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Where to market products without a store front


JT Hamelin
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In-world lets people get a good look at it, but the volume of people who will actually look at it in-world is pretty small.

Get it into a magic box, preferably on land not advertised for prim rental, and list it on the Second Life Marketplace.

If you price it low enough, you're bound to sell quite a few.

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You could find some good furniture/decorating blogs, talk to the owners and offer review packs for them to critique and present to their readers. This is a great way to promote your brand, and takes time but no money. Then perhaps create your own store blog, share links with others, and have it accepted into relevant feeds. Most creators would use this coverage to promote their inworld mainstore, but you could use it to connect to your marketplace storefront if this is how you plan to do things.

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No, there are no public places. Everyone here has to pay for their land unless someone just wants to give them free prims.


JT Hamelin wrote:

Basically asking how to sell. If there are public places where I can display my items for little to nothing. Once people get to know my products, they will know my business, and thus my sales will go up.

 

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You need to work on your skills. If you make furniture you really need to work on your textures and learn how to make sculpted parts. You need to look at what is out there already and then do better or equal quality at a lower price. In my honest opinion, no amount of marketing is going to work for you at this stage.

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JT Hamelin wrote:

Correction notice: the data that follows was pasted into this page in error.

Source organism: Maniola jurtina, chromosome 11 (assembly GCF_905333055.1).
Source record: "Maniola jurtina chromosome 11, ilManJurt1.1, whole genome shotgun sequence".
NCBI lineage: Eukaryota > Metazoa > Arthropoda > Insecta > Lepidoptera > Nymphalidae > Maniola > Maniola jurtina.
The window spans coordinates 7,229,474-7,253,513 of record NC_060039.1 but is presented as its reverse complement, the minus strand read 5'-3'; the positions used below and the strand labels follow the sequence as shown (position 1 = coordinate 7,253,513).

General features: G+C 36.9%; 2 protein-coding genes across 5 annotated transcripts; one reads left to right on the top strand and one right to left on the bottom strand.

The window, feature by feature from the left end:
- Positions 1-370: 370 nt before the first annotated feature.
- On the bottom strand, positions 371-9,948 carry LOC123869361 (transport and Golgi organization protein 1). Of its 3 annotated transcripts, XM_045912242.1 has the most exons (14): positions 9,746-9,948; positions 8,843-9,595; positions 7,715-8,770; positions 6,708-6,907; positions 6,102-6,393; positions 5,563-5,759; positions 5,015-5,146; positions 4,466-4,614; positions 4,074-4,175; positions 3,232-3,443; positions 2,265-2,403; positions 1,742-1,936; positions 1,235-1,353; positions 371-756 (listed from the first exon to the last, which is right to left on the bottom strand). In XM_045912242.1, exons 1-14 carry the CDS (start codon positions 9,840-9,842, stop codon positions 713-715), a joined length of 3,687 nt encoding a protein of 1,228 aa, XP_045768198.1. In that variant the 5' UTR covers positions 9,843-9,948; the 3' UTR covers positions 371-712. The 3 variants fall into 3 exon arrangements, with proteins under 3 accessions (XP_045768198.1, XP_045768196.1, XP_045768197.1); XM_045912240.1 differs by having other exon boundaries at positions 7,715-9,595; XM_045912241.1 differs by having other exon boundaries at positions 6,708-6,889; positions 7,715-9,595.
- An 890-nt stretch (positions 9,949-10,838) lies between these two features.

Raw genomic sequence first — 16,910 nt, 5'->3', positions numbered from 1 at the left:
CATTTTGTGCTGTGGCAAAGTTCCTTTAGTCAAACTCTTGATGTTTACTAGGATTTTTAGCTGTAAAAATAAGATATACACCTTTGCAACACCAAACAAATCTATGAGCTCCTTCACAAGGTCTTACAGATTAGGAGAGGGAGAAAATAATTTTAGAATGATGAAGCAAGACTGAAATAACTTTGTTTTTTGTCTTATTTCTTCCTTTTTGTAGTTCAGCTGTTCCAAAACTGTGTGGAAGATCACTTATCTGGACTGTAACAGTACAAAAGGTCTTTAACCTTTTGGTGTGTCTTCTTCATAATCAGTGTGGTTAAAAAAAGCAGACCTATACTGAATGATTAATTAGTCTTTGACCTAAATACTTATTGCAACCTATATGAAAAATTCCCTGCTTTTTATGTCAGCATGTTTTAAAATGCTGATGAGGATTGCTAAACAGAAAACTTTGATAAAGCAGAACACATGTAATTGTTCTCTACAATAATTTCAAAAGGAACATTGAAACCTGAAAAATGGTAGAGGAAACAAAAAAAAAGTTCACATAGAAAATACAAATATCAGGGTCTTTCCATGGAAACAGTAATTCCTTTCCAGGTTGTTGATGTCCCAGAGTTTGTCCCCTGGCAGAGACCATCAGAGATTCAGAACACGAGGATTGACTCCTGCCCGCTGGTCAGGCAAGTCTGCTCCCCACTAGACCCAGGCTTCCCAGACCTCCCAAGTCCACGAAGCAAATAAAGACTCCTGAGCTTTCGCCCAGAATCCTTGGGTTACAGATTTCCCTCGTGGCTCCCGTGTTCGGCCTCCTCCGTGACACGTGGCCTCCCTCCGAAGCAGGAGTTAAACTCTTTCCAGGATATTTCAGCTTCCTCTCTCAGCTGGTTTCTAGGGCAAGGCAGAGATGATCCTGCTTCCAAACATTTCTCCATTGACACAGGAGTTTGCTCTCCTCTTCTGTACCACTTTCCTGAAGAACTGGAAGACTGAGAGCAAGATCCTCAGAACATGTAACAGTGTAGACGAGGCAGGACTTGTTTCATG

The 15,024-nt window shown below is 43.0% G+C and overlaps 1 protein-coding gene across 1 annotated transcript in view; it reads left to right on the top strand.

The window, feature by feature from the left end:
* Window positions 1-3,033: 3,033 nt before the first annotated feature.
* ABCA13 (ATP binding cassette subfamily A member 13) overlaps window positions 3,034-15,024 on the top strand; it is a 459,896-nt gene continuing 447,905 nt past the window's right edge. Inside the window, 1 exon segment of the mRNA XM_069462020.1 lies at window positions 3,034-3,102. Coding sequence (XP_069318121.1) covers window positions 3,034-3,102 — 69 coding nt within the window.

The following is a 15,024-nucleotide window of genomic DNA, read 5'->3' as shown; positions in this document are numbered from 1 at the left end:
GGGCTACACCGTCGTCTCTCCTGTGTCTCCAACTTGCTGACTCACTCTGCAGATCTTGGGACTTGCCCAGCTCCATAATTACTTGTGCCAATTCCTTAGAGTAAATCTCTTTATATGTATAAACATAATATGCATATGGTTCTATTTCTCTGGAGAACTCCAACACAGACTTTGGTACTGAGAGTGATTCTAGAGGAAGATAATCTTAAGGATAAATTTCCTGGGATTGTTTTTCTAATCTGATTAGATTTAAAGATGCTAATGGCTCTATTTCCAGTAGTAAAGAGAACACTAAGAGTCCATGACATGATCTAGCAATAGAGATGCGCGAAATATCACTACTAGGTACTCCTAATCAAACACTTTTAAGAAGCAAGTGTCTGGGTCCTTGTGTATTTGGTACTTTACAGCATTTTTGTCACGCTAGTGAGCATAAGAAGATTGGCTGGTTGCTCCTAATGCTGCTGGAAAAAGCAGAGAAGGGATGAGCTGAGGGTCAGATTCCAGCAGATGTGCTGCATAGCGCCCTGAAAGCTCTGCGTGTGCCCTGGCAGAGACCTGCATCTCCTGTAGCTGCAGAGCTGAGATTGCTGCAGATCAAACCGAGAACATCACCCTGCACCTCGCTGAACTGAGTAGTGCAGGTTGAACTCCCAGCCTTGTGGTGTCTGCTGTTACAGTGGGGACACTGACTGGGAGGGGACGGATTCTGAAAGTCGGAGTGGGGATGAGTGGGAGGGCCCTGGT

Working on that one. My next one is quite nice (if I may say so myself). It even has a script included. Thanks for the advice though. I'm going on a one product per day for the next 30 days. When I reach 30 products I'll give it a rest for a while.

Personally I would avoid these deadlines, they will lead you to make several products quickly, but if those products fall down on quality because you didnt put enough effort into creating them, your time will have been wasted and they are unlikely to lead to repeat custom.

Decide what you are going to make, check out the Marketplace for competing products, and make yours better, NOT CHEAPER as others have suggested, the only time a product here needs to be cheap to sell is when it has no other redeeming qualities, few customers here will use price as the deciding factor when they make a purchase, customers like the coolest, most attractive products, not necessarily the cheapest.

There are lots of ways to improve your offering without lowering the price. For furniture for instance, I have seen some great and unusual poses for seating (wish I could remember the creator), invest in some, you will be using them over and over, offer a colour/texture change menu or package a range of colours together, you can add MLP love/sex animations at no extra cost to you, 'Beautiful Oak Table' might sell, but 'Beautiful Oak table with 100 love animations'  will probably sell better.

30 Products is a good start if you want to have a bit of fun creating and running a store, and maybe make a bit to cover your tier, if on the other hand you are serious about making some real money that you can cash out and pay your RL rent with, then you should forget about taking a rest until you have about 300 products, then you can have a weekend off : )

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Know any blogs in particular which would review a pager/doorbell? I've added it to my line of products. It's a freely copyable so the user can make as many as they want. It's also turns colors when the the patron clicks it to page you. Red if you're not online and green if you are, but it remains gray until then for privacy. This is just version 2 though. I plan on putting a ton of things in V3, but I would really love if someone could review it on their blog.

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Thanks fo the advice. I am just doing the 30 days thing to allow myself to expirience programming in LSL. It's all fun and games (game) for me. :-) I just lowered the price of my furniture, but now, I think I'm going to keep it as it was. I had it that way because I expressed myself in it. Again, thanks for the advice. Always better to lose a little business than to sell it short.

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